This past week, TIME launched its fourth annual “word banishment poll” — an ostensibly light-hearted exercise in which readers are encouraged to vote on a word/phrase that they think should be banned from use in 2015 (past winners being OMG, YOLO and twerk).
Among the 11 options on this year’s chopping block: “bae,” “basic,” “om nom nom nom,” “I can’t even,” “obvi,” “literally” — and “feminist.”
Did you notice that one of these words is not like the others? BECAUSE I SURE AS SHIT DID.
To help its voters reach a decision, TIME offered a short blurb on each option. Here’s the helpful (read: stupid) explanation for the decision to include “feminist”: “You have nothing against feminism itself, but when did it become a thing that every celebrity had to state their position on whether this word applies to them, like some politician declaring a party? Let’s stick to the issues and quit throwing this label around like ticker tape at a Susan B. Anthony parade.”
OMG I LITERALLY CAN’T EVEN.
Seriously, though, given how much WTF is crammed into one paragraph, it’s hard to know where to begin.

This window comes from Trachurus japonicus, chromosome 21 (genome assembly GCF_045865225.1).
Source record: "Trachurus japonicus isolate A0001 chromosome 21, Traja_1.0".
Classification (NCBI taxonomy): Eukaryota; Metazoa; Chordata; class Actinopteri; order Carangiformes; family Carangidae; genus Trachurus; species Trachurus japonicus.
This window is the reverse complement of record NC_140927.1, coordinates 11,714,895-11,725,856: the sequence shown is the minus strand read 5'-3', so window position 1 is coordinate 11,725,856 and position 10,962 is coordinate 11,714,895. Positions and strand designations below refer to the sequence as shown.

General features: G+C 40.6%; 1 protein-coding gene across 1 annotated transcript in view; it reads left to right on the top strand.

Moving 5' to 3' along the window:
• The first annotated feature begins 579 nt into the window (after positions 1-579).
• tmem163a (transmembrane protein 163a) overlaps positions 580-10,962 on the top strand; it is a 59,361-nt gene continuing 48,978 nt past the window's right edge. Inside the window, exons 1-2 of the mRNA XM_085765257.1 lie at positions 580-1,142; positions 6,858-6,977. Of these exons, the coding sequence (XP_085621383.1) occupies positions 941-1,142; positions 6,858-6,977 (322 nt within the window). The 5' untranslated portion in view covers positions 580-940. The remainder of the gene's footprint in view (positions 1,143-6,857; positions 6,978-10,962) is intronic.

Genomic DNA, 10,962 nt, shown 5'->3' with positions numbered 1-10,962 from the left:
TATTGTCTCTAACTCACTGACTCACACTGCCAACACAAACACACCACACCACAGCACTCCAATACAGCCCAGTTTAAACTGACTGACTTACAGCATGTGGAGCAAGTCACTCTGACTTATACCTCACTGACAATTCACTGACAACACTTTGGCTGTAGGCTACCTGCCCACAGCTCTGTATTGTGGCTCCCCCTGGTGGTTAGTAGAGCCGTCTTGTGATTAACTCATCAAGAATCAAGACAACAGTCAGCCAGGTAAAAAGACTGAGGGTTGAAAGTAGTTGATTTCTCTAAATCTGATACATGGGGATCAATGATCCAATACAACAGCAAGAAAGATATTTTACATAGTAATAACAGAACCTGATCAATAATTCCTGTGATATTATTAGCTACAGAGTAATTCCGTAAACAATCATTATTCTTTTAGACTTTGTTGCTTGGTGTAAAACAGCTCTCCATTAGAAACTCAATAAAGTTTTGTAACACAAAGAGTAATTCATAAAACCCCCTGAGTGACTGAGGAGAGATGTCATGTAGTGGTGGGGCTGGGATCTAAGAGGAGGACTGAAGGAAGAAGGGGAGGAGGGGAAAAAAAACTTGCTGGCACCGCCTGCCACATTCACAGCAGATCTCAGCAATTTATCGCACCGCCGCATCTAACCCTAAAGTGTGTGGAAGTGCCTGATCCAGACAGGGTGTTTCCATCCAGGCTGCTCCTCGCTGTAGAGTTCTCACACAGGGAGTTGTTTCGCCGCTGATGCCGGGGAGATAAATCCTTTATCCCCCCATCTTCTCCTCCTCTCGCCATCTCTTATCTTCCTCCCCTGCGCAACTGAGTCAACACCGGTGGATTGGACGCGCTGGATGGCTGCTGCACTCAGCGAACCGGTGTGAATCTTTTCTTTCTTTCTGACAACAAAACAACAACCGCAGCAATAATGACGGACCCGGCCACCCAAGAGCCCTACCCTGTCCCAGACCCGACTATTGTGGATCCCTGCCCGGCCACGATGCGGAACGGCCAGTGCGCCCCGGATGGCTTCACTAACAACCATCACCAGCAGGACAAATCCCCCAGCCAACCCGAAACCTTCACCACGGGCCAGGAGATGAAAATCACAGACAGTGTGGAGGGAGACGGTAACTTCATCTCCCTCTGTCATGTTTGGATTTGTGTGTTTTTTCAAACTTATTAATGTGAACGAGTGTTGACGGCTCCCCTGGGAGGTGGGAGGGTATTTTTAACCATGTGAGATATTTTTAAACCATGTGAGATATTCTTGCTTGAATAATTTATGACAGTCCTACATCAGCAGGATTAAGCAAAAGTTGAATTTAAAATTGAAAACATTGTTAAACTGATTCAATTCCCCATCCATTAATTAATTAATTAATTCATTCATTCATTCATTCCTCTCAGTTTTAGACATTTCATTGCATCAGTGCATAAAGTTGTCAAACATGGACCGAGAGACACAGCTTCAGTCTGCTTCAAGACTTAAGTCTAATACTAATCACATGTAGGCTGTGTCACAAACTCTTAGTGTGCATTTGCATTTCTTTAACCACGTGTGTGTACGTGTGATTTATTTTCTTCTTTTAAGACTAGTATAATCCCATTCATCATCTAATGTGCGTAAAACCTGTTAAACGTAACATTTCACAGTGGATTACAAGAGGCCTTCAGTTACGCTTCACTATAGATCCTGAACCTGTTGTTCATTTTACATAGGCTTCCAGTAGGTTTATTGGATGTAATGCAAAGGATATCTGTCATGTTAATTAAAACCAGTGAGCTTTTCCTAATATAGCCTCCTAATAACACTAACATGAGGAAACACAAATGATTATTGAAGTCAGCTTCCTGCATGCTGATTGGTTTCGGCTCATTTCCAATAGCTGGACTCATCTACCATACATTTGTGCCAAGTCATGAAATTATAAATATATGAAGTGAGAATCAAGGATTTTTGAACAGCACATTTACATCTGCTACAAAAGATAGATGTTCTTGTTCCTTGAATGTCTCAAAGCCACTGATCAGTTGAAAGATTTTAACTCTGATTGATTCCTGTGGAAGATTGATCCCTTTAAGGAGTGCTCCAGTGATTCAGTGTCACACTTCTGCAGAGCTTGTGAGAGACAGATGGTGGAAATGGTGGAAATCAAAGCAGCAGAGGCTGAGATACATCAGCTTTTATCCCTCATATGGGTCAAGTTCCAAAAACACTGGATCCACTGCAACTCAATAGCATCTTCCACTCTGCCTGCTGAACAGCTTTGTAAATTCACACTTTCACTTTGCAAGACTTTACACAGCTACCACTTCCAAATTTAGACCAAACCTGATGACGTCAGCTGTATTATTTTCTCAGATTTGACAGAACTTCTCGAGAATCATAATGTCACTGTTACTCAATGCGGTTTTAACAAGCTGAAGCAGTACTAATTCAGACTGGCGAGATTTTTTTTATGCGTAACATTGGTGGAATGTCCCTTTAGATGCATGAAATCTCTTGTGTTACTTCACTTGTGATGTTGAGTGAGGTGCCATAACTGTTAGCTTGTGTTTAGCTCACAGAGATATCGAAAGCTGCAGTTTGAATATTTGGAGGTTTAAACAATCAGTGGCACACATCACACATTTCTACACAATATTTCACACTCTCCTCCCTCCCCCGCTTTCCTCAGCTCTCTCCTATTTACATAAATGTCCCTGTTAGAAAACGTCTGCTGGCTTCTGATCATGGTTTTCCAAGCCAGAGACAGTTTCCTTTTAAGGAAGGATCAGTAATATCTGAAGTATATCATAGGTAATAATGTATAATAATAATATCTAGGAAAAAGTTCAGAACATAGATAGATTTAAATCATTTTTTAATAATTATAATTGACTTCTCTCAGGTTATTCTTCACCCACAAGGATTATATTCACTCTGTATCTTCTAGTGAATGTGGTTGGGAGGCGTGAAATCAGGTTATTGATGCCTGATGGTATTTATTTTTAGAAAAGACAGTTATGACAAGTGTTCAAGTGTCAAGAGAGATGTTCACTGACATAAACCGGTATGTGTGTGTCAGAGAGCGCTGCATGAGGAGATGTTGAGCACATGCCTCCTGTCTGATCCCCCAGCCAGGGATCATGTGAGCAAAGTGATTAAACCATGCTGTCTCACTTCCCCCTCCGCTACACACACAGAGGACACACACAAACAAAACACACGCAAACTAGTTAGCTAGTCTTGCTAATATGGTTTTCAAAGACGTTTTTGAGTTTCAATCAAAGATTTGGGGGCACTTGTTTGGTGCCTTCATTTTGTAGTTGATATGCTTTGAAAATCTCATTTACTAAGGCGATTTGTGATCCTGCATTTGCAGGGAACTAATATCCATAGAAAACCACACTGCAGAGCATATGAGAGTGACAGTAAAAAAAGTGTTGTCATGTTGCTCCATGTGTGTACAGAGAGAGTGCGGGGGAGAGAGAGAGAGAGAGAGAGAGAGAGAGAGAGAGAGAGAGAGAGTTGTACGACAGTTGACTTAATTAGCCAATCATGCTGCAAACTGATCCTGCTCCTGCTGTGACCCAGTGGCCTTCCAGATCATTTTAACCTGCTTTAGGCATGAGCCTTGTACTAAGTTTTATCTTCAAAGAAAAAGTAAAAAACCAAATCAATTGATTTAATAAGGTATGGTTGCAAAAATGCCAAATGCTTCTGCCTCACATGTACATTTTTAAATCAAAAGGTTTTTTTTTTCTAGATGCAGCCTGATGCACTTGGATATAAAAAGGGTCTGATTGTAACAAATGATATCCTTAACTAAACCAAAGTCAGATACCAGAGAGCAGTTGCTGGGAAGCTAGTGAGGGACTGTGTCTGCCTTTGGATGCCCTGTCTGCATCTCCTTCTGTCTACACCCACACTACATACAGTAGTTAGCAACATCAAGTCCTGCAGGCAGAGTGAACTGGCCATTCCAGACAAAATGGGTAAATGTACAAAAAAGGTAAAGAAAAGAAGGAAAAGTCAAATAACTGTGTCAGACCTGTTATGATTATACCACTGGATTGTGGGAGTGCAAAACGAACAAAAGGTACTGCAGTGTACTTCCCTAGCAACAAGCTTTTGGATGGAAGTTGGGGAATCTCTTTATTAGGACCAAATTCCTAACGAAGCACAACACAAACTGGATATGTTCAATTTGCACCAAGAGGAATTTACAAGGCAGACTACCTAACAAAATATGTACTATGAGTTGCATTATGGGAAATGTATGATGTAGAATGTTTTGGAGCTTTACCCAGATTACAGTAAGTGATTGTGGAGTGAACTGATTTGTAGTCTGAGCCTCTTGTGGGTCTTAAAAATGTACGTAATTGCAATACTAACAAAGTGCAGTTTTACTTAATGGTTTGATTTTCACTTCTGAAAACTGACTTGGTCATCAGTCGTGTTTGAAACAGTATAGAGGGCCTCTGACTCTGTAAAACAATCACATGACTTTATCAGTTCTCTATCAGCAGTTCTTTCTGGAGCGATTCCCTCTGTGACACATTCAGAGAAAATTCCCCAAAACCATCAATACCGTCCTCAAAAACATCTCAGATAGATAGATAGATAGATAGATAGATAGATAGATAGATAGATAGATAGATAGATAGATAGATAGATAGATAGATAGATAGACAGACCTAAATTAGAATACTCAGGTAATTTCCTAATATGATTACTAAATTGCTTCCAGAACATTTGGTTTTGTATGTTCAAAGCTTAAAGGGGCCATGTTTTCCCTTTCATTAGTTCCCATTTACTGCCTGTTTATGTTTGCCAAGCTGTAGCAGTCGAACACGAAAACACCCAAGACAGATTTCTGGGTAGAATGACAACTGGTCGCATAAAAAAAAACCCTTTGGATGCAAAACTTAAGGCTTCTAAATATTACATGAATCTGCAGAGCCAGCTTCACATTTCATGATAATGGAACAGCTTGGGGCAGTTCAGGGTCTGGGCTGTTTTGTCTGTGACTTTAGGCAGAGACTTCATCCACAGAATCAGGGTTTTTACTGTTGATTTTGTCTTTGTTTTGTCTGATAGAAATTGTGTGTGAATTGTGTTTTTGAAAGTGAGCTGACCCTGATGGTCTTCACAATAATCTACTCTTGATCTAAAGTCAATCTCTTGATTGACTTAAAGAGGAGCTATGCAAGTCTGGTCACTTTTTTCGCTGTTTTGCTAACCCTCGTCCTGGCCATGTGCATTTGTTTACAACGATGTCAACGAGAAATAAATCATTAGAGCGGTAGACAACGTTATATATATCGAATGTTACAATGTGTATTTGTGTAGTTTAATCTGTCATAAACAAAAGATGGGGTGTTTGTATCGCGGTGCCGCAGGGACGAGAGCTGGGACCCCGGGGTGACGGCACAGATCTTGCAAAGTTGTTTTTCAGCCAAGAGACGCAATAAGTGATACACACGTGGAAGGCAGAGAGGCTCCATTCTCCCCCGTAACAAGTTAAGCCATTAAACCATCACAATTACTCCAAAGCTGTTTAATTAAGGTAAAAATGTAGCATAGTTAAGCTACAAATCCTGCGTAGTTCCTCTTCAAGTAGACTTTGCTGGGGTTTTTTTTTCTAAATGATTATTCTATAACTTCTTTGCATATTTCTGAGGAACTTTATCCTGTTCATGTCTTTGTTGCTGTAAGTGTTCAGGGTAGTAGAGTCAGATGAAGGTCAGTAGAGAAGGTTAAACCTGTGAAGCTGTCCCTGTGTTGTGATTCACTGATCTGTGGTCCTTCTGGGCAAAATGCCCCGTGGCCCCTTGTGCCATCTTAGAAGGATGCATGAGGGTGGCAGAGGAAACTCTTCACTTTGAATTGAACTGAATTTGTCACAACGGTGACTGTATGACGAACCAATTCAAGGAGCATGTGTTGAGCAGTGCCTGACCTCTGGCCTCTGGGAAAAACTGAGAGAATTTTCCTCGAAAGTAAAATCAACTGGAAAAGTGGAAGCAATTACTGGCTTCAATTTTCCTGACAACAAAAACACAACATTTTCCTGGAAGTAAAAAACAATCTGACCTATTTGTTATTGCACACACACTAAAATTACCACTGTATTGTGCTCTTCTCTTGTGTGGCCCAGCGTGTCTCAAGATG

How about the fact that this blurb starts in the exact same way as pretty much every racist, sexist, homophobic and/or bigoted-in-some-other-way pontification: “I’ve got nothing against [insert group identity here] but why do “they” have to [be so angry/complain so much/kiss in public/hold a parade/etc. etc.]?”
Yo TIME, if you have nothing against feminism, why are you proposing that we ban all mention of it?
And how about the bizarre suggestion that declaring oneself a feminist is like a politician declaring a party and that this is somehow a bad thing? Because contrary to TIME’s assumption, I actually really like it when politicians and other people (be they celebrities or boring old normies) declare their political biases. It helps me decide who to vote for/develop crushes on/hang out with at parties.
And what to make of the fact that, as evidence of “celebrities stating their position on whether this word applies to them,” TIME chose to link to stories about Salma Hayek (yes), Joseph Gordon-Levitt (no) and Shailene Woodley (no, and also: who?). Like, if you’re going to go there, the clear choice would be to reference Taylor Swift and Beyoncé. Obvi.